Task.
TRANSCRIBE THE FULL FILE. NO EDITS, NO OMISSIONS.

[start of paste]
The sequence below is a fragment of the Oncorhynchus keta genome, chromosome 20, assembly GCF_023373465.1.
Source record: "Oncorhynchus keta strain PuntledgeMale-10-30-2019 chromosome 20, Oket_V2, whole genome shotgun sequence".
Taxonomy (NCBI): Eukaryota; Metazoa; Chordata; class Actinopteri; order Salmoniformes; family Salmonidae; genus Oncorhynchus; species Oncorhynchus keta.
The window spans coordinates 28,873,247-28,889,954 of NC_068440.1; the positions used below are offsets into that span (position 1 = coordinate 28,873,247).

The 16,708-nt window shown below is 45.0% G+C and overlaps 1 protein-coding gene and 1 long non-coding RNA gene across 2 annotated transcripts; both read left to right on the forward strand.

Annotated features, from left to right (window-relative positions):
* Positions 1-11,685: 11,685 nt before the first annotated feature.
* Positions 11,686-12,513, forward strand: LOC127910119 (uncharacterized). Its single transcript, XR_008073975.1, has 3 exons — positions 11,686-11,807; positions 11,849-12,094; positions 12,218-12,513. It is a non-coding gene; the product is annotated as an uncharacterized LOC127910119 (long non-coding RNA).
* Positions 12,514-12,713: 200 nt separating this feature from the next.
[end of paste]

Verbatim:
The sequence below is a fragment of the Oncorhynchus keta genome, chromosome 20, assembly GCF_023373465.1.
Source record: "Oncorhynchus keta strain PuntledgeMale-10-30-2019 chromosome 20, Oket_V2, whole genome shotgun sequence".
Taxonomy (NCBI): Eukaryota; Metazoa; Chordata; class Actinopteri; order Salmoniformes; family Salmonidae; genus Oncorhynchus; species Oncorhynchus keta.
The window spans coordinates 28,873,247-28,889,954 of NC_068440.1; the positions used below are offsets into that span (position 1 = coordinate 28,873,247).

The 16,708-nt window shown below is 45.0% G+C and overlaps 1 protein-coding gene and 1 long non-coding RNA gene across 2 annotated transcripts; both read left to right on the forward strand.

Annotated features, from left to right (window-relative positions):
* Positions 1-11,685: 11,685 nt before the first annotated feature.
* Positions 11,686-12,513, forward strand: LOC127910119 (uncharacterized). Its single transcript, XR_008073975.1, has 3 exons — positions 11,686-11,807; positions 11,849-12,094; positions 12,218-12,513. It is a non-coding gene; the product is annotated as an uncharacterized LOC127910119 (long non-coding RNA).
* Positions 12,514-12,713: 200 nt separating this feature from the next.